‘The Walking Dead’ comes back to life with fifth season



Eddie Brancale

Never before has there been a show as polarizing as AMC’s top hit, “The Walking Dead.” The show has endured production problems—three different show runners over five seasons and endless comparisons to flagship AMC programs such as “Mad Men” and “Breaking Bad.” Nevertheless, the show has retained its title as the most popular cable drama among the 18-49 demographic. 

This hasn’t been without a dip in quality. While the first and second seasons received highly positive reviews, seasons three and four saw fans grow restless with the show, as the slow pacing and poor character development led fans to question the direction of the program. 

Now, through four action-packed seasons of walkers, cannibals and creepy hospitals, “TWD” is primed to take itself to even greater heights, and has seemed to find its balance between “zombie action thriller” and “apocalyptic drama.”

For the longest time, the main complaint about the show was the excruciatingly slow pace. Beginning with Rick Grimes and Co.’s arrival on Hershel’s farm, the show has often been too comfortable in its stagnation. The group’s extended stays on the farm and at the prison (seasons three and four) made fans restless, and they clamored for more undead action and, possibly more so, a greater understanding of what caused the outbreak. 

The departure from the “sanctuary,” Terminus in the fifth season premiere effectively terminated the stagnant nature of the characters. 

The function of the cannibalistic inhabitants of Terminus was not just to make us sick to our stomachs, but to show that desperation and hunger may drive some survivors to the brink of what is considered humane.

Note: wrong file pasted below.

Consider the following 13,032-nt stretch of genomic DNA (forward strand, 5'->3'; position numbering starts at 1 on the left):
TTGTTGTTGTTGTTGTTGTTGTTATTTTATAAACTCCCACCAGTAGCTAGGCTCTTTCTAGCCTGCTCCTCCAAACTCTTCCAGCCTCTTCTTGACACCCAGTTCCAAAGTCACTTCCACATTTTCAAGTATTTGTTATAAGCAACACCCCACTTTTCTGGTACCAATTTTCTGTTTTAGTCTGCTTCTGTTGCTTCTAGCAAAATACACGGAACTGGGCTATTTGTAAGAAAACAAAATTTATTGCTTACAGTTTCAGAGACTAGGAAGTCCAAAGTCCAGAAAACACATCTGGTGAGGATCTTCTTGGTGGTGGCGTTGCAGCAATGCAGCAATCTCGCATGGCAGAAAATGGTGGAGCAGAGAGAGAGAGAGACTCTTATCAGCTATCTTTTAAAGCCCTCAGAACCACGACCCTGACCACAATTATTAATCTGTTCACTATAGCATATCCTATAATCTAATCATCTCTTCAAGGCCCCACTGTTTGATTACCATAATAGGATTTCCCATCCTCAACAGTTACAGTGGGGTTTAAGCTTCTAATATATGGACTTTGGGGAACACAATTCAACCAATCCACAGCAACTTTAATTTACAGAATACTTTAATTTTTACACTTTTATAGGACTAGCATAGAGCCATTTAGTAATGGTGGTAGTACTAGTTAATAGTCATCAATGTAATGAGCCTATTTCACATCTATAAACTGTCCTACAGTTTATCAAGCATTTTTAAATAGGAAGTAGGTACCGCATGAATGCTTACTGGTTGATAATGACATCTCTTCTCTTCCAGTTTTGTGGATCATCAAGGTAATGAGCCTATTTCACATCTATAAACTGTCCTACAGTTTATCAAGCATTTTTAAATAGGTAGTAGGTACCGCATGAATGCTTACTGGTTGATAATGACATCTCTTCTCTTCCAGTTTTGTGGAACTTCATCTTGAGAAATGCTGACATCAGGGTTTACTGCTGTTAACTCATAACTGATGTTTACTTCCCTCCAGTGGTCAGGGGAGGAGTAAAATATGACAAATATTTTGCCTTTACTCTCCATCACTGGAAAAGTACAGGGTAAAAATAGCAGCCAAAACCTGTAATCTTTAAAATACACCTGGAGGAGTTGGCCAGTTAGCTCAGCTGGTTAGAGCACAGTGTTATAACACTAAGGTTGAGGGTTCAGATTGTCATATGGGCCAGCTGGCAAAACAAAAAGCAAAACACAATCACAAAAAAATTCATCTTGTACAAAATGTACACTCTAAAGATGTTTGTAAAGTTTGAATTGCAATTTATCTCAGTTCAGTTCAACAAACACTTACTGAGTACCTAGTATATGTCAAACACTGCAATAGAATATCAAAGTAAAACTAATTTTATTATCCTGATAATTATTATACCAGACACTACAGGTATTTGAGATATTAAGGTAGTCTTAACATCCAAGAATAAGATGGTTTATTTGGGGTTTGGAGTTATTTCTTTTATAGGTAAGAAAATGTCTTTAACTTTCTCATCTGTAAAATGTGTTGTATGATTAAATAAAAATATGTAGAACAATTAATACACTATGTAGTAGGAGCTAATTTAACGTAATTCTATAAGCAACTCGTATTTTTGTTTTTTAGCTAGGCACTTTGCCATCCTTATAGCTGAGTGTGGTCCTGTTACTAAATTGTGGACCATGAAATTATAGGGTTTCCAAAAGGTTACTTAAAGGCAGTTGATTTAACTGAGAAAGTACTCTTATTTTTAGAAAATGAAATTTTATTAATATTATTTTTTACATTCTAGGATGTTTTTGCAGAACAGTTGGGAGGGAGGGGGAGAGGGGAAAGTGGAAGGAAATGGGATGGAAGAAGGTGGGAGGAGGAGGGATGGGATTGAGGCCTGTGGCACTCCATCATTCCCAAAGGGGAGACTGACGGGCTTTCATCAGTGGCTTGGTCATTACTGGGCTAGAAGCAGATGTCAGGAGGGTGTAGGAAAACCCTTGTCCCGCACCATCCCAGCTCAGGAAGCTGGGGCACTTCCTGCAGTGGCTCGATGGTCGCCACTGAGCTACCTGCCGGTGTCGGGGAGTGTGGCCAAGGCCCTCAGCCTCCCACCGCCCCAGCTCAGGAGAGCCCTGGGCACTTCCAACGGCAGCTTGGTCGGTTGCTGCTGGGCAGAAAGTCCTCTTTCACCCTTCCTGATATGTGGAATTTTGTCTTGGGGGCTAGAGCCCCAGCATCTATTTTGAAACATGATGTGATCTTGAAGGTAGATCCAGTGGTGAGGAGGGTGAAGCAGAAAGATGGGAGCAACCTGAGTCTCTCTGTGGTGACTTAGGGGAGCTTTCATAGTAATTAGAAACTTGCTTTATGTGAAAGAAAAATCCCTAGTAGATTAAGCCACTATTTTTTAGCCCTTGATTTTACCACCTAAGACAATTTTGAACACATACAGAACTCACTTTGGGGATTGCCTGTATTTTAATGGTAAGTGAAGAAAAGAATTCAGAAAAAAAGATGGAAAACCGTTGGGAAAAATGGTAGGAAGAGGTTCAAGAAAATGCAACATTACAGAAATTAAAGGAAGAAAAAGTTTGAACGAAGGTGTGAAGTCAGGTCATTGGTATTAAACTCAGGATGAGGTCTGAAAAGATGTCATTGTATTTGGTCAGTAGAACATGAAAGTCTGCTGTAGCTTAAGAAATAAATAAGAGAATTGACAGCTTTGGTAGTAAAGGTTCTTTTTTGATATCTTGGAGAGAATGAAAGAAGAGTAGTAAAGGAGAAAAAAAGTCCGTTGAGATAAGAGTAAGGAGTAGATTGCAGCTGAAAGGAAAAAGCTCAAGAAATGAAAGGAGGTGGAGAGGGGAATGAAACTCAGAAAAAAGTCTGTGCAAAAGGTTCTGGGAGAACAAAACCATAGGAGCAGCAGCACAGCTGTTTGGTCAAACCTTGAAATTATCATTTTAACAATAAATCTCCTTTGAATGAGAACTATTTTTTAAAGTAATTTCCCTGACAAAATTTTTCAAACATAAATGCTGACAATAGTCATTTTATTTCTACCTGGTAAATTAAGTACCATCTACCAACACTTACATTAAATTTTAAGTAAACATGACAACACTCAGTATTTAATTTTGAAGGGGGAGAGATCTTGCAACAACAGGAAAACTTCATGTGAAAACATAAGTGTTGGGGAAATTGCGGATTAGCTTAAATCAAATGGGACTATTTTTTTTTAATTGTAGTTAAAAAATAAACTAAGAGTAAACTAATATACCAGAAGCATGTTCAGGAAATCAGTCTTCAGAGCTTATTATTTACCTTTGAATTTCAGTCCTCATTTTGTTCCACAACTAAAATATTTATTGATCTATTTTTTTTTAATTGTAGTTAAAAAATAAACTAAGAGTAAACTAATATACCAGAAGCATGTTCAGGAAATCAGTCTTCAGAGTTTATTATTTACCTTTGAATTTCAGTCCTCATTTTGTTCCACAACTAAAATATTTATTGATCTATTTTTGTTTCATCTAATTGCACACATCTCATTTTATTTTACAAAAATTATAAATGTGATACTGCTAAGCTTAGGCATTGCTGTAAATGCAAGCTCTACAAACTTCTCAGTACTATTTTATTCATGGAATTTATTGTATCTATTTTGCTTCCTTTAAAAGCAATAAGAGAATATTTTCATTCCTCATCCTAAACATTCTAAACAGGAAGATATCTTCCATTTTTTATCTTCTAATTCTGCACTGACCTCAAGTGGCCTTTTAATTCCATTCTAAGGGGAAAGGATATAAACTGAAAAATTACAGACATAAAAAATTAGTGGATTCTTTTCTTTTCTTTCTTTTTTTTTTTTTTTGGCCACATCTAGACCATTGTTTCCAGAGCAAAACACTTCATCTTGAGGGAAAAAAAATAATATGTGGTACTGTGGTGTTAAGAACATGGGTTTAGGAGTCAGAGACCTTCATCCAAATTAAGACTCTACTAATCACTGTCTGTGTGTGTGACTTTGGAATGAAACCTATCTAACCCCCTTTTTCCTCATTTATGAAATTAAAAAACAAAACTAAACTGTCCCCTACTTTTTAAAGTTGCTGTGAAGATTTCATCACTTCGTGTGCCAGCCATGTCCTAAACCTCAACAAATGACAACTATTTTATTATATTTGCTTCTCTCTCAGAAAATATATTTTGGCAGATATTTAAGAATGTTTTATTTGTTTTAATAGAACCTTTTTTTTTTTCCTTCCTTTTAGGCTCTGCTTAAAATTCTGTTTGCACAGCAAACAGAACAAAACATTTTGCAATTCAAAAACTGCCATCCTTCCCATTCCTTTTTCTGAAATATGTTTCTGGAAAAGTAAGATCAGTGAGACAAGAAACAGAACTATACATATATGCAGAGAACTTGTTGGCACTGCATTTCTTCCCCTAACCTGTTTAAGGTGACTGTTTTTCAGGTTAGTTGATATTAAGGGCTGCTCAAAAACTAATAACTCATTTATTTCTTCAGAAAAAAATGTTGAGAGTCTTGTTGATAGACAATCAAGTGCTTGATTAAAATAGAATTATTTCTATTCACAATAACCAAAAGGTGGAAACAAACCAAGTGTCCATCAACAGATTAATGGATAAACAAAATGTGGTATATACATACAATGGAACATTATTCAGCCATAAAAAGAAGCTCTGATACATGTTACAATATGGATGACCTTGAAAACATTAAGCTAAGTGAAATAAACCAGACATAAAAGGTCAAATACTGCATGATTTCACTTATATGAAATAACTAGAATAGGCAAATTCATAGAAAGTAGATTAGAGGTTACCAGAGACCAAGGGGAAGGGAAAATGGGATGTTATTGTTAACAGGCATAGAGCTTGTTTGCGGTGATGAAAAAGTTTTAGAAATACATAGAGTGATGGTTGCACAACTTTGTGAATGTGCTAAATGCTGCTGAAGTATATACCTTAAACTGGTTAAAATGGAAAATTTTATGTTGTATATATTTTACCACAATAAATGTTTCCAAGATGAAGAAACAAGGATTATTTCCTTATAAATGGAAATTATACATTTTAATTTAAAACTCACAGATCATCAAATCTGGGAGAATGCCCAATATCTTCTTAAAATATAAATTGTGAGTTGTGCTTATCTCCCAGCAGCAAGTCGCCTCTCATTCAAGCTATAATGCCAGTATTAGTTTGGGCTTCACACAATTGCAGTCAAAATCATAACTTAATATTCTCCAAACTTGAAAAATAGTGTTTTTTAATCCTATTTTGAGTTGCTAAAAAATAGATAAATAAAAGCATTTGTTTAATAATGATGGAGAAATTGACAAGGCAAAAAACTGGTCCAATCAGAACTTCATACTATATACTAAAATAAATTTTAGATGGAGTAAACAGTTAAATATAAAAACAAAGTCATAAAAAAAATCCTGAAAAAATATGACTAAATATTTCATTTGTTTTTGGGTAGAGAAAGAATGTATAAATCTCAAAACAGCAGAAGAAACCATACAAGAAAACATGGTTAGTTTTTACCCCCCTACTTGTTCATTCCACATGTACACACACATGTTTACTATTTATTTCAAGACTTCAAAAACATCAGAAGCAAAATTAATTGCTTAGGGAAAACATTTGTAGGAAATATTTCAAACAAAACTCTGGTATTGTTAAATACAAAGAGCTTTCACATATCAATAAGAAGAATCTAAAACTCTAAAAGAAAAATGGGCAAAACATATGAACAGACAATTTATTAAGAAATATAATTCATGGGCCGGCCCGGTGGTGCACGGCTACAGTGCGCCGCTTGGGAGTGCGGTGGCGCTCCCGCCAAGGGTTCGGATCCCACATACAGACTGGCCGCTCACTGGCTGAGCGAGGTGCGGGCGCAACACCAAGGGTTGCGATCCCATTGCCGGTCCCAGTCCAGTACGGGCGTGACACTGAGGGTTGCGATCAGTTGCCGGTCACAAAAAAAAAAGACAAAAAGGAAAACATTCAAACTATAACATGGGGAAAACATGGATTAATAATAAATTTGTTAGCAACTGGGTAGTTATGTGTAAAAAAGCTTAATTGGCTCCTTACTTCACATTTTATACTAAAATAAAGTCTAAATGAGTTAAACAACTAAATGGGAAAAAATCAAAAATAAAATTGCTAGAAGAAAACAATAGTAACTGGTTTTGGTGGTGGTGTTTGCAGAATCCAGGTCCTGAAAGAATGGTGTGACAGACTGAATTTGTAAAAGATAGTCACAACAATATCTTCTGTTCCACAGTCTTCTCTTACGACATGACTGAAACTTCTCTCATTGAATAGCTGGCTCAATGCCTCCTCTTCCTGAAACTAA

Elsewhere, the development of characters such as Bob Stookey (Lawrence Gilliard, Jr.) and Carol (Melissa McBride) gave us a reason to feel for the survivors. While Bob’s never-failing sense of humanity gave us a hero we could both bond with and admire, Carol’s evolution from a soft-spoken, abused housewife to hardened killer gives us a surreal portrayal of what it takes to survive at world’s end. 

Early last season, the show seemed to struggle with balancing out its large cast. Developing characters with such little screen-time left plenty to be desired. 

Recently, such as last Sunday’s “Slabtown,” the show has given specific characters their own episodes and storylines, creating both a more cohesive narrative and a chance for each member of the talented cast to shine. 

Speaking of the cast, the show appears to have embraced the success of HBO’s “The Wire” in casting three former cast members including Larry Gilliard, Jr. (Bob), Chad L. Coleman (Tyreese) and Seth Gillam (the newly acquainted Father Gabriel). 

The knock on “The Walking Dead” is that while its substance may make for great television, it is nothing more than a brainless zombie-smashing romp. 

With the show’s new dedication to mobility and its strong casting choices, it has proven itself to be worthy not only of big-time ratings, but of critical acclaim. 

Like one of its walkers, the show has seemed to reanimate, but unlike the undead, it’s not dead yet.